Stay tuned!

The Problem with Credit Report Disputes

October 3, 2016 by · Leave a Comment 

By Pam Marron

Written for National Mortgage Professional Magazine, September 26, 2016

Many past short-sellers attempting to purchase a home are told that their short sale credit shows up as a foreclosure in the Fannie Mae and Freddie Mac automated underwriting systems. Many of these affected consumers then dispute this credit or employ a credit repair company to do so. Thus, it is not uncommon to see a credit dispute on past short sale credit.

The problem with credit disputes is that they are often a temporary fix. When a credit account is disputed, the creditor is given a 30-day timeframe to respond to the dispute. If the creditor does not respond, the disputed information is taken off the credit. However, the comment “account in dispute” appears on that credit line. Dispute comments make the affected account invisible to both Fannie Mae and Freddie Mac automated underwriting systems (AUS) causing the findings to be inaccurate. This is why underwriters require that dispute comments must be deleted from the credit report before an accurate response can be provided through the Fannie Mae or Freddie Mac automated underwriting systems.

When the dispute is lifted, the past negative credit appears again.

Your borrower can request that the dispute is deleted from their account themselves but the timeframe to get this done start to finish can take up to 50 days. Often, there is a signed purchase contract that is time sensitive. Instead of having the luxury of time, a costly Rapid Rescore must be done to get the dispute comments deleted quickly. And loan originators, YOU must pay for this Rapid Rescore.

It gets worse. On a Rapid Rescore, deleting dispute comments from a negative credit account usually results in a lower credit score.

If There is Time for Borrower to Handle Deleting Dispute Comments Directly with Creditor and Credit Bureaus

  1. Loan Originators: Check every credit report for dispute comments prior to application. If dispute comments exist, start working to delete these remarks immediately and allow for a closing date that gives enough time.
  2. Make sure your borrower has the name and account number of the disputed account creditor. Have the borrower contact the creditor directly to request deletion of dispute remarks. Depending on the dispute comments, deletion can take 24 hours to 30 days.
  3. Make sure that your borrower states and puts in writing if necessary that no other parties can provide a new dispute notice.
  4. Have your borrower contact the creditor 5 days later to insure the dispute has been taken off and have them retrieve a letter with contact information for verification purposes.
    • This letter can be used to send to the credit bureau to order a *Rapid Rescore, where corrected information is merged into a new credit report at a cost and produced within 2-5 days. The timeframe of getting this correction on a new credit report without using Rapid Rescore is 30-45 days after the creditor initiates the deletion.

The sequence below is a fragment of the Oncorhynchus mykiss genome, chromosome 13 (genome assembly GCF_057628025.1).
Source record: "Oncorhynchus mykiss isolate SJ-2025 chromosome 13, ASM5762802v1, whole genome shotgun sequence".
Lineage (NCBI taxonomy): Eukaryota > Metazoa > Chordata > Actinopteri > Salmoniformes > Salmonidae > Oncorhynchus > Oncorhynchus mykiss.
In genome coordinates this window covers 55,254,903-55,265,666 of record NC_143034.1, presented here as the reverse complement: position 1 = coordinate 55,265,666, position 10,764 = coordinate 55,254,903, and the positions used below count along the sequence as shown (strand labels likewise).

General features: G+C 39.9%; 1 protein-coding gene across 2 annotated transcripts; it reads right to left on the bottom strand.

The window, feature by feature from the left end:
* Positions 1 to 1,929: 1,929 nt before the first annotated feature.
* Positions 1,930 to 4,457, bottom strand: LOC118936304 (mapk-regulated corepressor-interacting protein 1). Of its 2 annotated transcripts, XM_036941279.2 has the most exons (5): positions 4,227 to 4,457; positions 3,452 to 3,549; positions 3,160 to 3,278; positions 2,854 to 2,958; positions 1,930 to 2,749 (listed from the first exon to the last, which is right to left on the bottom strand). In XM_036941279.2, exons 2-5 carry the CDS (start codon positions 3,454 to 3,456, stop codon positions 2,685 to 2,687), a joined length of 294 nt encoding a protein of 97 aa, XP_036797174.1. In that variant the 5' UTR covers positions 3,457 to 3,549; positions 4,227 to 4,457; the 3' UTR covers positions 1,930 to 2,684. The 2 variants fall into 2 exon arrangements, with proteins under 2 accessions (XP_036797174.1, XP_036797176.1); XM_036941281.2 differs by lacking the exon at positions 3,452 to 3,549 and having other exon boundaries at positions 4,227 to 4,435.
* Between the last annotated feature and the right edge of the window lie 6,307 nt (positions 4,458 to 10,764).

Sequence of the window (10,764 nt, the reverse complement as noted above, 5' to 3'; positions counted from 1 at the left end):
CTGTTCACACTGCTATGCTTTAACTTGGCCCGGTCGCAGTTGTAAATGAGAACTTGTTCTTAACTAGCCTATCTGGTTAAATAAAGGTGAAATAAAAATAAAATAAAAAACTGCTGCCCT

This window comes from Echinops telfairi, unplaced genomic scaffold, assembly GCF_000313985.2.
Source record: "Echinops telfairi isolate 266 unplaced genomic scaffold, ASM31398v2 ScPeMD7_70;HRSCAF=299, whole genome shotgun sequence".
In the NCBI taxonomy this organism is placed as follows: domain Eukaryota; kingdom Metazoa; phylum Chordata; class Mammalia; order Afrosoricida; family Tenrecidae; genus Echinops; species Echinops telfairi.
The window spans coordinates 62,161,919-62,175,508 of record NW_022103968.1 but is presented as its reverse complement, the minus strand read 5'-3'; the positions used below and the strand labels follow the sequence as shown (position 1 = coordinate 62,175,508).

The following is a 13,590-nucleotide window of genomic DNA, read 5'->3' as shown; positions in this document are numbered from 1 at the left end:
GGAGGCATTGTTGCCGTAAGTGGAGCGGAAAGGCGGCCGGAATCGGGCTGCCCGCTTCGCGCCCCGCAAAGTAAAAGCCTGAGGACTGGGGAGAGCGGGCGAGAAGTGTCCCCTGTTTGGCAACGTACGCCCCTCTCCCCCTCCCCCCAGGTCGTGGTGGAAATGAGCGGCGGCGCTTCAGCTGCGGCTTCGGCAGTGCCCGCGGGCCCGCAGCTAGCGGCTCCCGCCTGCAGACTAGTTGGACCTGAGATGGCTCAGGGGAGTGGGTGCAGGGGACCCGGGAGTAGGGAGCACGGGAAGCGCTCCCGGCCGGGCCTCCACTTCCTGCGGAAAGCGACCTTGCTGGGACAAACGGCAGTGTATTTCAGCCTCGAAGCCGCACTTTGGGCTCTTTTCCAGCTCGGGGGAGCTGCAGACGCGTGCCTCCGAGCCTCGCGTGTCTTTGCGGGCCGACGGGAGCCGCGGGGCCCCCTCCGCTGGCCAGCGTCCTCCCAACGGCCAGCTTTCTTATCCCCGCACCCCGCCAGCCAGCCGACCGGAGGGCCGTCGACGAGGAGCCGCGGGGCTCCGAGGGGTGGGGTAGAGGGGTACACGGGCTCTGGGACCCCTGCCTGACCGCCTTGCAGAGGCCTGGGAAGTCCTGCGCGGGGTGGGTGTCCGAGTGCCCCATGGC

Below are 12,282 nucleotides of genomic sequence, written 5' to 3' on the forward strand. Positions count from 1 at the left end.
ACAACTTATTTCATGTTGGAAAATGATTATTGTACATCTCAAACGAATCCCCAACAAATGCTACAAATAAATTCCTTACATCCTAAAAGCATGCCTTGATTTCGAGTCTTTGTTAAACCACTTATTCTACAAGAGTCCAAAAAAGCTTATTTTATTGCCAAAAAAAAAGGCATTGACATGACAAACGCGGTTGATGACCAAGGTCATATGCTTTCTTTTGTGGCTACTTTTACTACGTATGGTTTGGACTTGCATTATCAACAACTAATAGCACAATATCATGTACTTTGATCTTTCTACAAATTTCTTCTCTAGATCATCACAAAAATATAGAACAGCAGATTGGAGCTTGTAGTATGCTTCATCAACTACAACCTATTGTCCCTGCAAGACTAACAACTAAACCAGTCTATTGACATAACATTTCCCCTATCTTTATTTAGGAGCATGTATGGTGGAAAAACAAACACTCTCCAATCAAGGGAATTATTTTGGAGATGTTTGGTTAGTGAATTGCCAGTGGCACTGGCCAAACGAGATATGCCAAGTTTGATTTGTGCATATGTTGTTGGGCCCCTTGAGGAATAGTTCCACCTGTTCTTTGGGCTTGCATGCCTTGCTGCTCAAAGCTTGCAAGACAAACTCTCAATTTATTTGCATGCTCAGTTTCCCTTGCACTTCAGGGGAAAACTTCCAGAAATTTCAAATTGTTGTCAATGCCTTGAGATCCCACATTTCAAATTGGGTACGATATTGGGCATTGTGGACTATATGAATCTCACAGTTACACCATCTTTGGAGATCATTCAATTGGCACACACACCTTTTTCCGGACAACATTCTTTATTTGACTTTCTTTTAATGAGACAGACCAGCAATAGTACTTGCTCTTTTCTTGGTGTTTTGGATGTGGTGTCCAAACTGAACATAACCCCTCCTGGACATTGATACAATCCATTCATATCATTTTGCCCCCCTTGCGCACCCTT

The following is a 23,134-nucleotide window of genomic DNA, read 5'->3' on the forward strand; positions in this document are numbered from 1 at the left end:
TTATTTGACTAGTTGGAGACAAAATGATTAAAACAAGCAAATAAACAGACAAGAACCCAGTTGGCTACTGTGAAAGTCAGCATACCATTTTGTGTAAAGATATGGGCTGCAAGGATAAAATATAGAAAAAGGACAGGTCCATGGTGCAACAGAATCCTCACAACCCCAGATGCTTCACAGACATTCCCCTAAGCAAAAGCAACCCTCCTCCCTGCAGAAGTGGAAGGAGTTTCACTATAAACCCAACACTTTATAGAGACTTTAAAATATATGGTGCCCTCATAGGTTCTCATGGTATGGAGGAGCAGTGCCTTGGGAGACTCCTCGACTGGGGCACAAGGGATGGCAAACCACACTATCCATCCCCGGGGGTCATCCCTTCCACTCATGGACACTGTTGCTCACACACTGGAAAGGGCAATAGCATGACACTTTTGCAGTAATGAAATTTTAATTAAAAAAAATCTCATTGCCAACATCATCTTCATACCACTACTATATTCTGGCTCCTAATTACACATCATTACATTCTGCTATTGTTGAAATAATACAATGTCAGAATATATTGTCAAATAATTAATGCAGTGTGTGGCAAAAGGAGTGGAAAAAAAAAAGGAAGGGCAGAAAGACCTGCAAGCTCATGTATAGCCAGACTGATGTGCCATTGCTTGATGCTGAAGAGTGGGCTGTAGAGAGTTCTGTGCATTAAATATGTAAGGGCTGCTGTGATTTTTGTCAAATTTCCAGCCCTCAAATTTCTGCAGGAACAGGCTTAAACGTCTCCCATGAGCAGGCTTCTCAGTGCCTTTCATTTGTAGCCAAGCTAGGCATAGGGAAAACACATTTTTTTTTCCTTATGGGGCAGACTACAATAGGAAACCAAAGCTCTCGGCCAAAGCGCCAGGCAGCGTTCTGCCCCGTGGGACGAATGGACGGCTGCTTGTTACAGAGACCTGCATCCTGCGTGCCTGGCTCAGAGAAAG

5. Once the creditor has confirmed that the dispute comments have been removed, have your borrower contact the live agent at the Dispute Department for each of the 3 credit bureaus and ask them to remove the dispute comments. Ask each credit bureau if a request to delete a dispute must be requested in writing or if this can be done over the phone. (This can vary depending on the status of the dispute.) If a letter is needed, the borrower will have retrieved this from the creditor.
    • TransUnion: 800-916-8800
    • Experian: 800-493-1058
    • Equifax: 877-322-8228
  6. Pull a new credit report 35 days after the borrower has requested that the dispute comments be deleted by the creditor. If dispute comments still show up, wait another 10 days and repull credit.
  7. When the new credit report with deleted dispute comment comes in, check the credit score, make sure the loan still fits within program guidelines and run through Fannie Mae or Freddie Mac automated underwriting system.

Retrieving the Credit Report with a 2-5 Day *Rapid Rescore Through a Credit Reporting Agency

A new credit report can commonly be updated in 2-5 business days using *Rapid Rescore. You, the loan originator will have to pay for this.

  1. Each credit reporting agency (CRA) has a link to 1) TransUnion, 2) Equifax and 3) Experian for each account on the credit report that allows you to see “which bureau” specifically has the dispute comment noted.
  2. Complete the generic form for your CRA to order the deletion of dispute remarks for only those bureaus that show the dispute through a *Rapid Rescore for each borrower connected to the dispute account and who is on the new mortgage.
  3. When the new credit report is done, follow step 7 above.

Fannie Readies Launch of ‘Trended Data’ Initiative

May 26, 2016 by · Leave a Comment 

by Brian Collins, National Mortgage News

WASHINGTON — Lenders and credit bureaus are gearing up for Fannie Mae’s June 25 launch of its “trended data” initiative, which provides a new data element to its automated underwriting process.